Listed below are all documents and RMI.org site pages related to this topic.
Business & Design Innovation - Natural Capitalism 16 Items
Journal or Magazine Article, 2009
This paper analyzes human's historical and contemporary responses to the biological environment.
This document provides guidance for communities that are attempting to grow economically regardless of physical size. The guide lists dozens of ways communities are tapping their potential today through natural capitalism. [Originally published in 2001; updated in 2007]
Journal or Magazine Article, 2005
This paper makes an economic argument against the use of nuclear power. Despite strong governmental support, nuclear power is unfinancible in the private capital market. Nuclear power worldwide has less installed capacity and generates less electricity than its decentralized no- and low-carbon competitors—one-third renewables (excluding big hydroelectric dams), two-thirds fossil-fueled combined-heat-and power. In 2004, these rivals added nearly three times as much output and six times as much capacity as nuclear power added; by 2010, industry forecasts this sixfold ratio to widen to 136–184 as nuclear orders fade, then nuclear capacity gradually disappears as aging reactors retire. These comparisons don’t count more efficient use of electricity, which isn’t being tracked, but efficiency gains plus decentralized sources now add at least ten times as much capacity per year as nuclear power.
Empirical data also confirm that these competing technologies not only are being deployed an order of magnitude faster than nuclear power, but ultimately can become far bigger. Full deployment of these very cost-effective competitors could provide ~13–15 times nuclear power’s current 20% share of electric generation—all without significant land-use, reliability, or other constraints. Expanding nuclear power would both reduce and retard the desired decrease in CO2 emissions.
Report or White Paper, 2004
This report summarizes RMI’s recommendations to the Cuyahoga County Planning Commission for regenerating the environment, economy, and community of the Cuyahoga River Valley.
In this lecture given at Stanford University, Amory Lovins presents his theories on sustainable development. He argues that the efficient use of energy is a fundamental driver of sustainable development because it is part of the proper allocation of financial capital on the scale of the macroeconomy. Lovins provides several examples of the ways in which companies have created energy efficient, money saving products. He also provides case studies of solutions to development challenges. Some of these solutions include plugging needless leaks of money out of the local and national economy; substituting efficient use and local resources in order to help businesses survive downturns; helping local businesses to modernize, diversify, and expand before seeking new ones; and nurturing local startups that will meet local goals; recruit outside businesses in a smart way that advances the community’s goals and yields net benefits, not just gross benefits.
Report or White Paper, 2001
L. Hunter Lovins and Walter Link presented this paper to the 2001 UN Regional Roundtable for Europe and North America. In it, the authors outline the steps that need to be taken to implement sustainable development and what barriers stand in the way of those changes.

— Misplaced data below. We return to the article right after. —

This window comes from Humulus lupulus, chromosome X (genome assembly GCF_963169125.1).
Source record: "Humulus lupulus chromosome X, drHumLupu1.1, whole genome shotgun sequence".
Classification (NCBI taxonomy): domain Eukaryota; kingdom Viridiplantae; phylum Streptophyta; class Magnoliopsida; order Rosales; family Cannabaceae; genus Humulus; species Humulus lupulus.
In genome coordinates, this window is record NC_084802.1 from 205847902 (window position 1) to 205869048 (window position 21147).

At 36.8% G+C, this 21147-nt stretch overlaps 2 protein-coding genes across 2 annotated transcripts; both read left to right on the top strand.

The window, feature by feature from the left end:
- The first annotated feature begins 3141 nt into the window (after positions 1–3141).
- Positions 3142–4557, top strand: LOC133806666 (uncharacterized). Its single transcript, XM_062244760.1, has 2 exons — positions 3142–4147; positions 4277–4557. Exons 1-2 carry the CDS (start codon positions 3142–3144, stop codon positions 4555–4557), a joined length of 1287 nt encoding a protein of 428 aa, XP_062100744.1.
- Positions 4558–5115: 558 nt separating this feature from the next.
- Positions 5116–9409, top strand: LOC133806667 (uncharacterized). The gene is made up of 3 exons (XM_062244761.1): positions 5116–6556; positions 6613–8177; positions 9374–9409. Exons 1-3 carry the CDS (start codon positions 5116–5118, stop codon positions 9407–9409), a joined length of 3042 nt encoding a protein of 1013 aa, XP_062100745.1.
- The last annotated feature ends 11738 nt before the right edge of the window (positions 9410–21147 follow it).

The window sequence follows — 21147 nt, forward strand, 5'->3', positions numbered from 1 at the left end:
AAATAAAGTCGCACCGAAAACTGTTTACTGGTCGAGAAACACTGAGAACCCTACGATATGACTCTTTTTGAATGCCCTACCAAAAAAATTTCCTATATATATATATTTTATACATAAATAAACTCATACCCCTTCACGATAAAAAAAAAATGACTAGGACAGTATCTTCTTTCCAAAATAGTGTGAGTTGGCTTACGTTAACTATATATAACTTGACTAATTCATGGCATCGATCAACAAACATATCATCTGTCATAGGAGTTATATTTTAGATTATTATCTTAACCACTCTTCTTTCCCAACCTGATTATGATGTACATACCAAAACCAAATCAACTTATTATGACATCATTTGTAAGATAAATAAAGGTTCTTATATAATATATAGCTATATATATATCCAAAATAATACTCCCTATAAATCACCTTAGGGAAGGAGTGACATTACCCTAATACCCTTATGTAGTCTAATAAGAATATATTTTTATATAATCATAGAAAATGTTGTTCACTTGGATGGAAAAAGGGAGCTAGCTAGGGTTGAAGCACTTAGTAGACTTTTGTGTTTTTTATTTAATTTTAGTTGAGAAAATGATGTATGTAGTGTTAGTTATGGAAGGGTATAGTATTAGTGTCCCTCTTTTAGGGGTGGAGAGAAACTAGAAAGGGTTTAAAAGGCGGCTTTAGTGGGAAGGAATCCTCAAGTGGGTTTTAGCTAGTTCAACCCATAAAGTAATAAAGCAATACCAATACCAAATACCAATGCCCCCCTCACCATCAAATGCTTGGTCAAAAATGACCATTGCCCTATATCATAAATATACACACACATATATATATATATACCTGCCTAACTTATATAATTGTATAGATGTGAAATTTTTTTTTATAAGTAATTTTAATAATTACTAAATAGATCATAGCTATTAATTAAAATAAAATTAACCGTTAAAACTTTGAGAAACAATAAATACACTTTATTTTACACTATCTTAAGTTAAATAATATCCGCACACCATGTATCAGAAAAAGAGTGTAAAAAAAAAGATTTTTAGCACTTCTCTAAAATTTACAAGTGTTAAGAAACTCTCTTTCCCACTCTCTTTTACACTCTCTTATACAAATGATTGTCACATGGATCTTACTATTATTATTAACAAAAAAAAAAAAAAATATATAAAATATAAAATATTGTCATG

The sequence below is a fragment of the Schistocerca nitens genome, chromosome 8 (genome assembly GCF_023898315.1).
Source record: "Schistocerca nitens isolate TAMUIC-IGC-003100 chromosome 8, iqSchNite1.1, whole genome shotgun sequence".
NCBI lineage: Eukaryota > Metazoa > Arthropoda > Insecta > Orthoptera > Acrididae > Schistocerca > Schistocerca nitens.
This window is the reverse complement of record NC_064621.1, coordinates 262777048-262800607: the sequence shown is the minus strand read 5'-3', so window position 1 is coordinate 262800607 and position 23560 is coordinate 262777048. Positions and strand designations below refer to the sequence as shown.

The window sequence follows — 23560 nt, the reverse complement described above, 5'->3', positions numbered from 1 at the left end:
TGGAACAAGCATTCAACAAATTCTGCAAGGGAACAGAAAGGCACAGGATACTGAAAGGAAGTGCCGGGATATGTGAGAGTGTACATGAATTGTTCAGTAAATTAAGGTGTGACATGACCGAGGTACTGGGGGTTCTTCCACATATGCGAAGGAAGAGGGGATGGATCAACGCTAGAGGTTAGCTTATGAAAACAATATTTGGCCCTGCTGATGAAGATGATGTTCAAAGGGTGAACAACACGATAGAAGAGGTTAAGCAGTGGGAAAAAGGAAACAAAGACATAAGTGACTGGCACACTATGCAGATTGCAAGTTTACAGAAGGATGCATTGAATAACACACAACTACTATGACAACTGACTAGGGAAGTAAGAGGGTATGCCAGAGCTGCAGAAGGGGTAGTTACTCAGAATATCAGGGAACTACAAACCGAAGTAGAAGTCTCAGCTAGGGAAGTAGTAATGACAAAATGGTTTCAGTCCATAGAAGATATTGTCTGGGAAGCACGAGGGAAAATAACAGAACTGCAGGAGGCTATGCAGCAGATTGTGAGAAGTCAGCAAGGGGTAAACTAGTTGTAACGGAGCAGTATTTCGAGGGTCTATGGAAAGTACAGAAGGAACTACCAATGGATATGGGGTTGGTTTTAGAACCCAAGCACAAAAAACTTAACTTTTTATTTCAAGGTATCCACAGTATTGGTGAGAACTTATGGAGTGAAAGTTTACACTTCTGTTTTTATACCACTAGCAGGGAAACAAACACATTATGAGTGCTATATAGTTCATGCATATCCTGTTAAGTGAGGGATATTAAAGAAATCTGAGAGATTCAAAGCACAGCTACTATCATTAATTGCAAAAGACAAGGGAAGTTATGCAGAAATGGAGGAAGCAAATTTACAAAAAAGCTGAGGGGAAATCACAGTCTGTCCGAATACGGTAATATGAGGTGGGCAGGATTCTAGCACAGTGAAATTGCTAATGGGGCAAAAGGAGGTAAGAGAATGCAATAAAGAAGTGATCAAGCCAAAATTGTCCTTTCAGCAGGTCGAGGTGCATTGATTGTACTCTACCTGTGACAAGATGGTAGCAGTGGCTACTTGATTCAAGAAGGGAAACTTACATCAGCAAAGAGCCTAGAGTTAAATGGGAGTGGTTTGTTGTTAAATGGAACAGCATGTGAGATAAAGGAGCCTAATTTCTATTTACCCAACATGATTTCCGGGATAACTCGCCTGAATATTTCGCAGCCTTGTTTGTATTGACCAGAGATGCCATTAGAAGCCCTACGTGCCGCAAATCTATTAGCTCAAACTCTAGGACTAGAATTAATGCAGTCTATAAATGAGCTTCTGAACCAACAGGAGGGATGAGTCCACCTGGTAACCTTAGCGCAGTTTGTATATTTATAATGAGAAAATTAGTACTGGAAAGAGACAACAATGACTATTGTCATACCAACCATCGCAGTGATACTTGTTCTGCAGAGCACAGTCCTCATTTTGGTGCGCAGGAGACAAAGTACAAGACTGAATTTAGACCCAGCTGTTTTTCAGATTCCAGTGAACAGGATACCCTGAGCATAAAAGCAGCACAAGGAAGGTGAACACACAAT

Journal or Magazine Article, 2001
This is a brief summary of the principles of natural capitalism with case studies illustrating how natural capitalism can be implemented in business environments to save energy and money. The principles discussed are biomimicry, reinvestment in natural capital, radical resource productivity, and service and flow economy. This article describes companies that are increasing profits without increasing energy use. Lovins argues that natural capitalism will subsume industrial capitalism into its new paradigm much as industrial capitalism subsumed agrarianism and that natural capitalism can help reverse the decline in jobs, security, hope, and satisfaction.
Journal or Magazine Article, 2001
This is a Spanish language version of a brief summary of the principles of natural capitalism with case studies illustrating how natural capitalism can be implemented in business environments to save energy and money. The principles discussed are biomimicry, reinvestment in natural capital, radical resource productivity, and service and flow economy. This article describes companies that are increasing profits without increasing energy use. Lovins argues that natural capitalism will subsume industrial capitalism into its new paradigm much as industrial capitalism subsumed agrarianism and that natural capitalism can help reverse the decline in jobs, security, hope, and satisfaction. [In Spanish]
In this letter published in Science
, Amory Lovins responds to an editorial by Roger Beachy promoting the benefits of genetically modified foods. In his response, Lovins argues that there are negative ecological implications of genetically modified food and that it amounts to redesigning evolution.
Journal or Magazine Article, 2000
This article is a primer on the concepts of natural capitalism. The authors explain the four principles of natural capitalism: increase resource productivity, eliminate waste, create service and flow, and invest in natural capital. The article explains each of the principles and provides examples of how corporations can apply them to their business models and make a profit. The authors argue that natural capitalism implemented in a company creates an extraordinary outpouring of energy, initiative, and enthusiasm at all levels. It removes the contradiction between what people do at work and what they want for their families when they go home.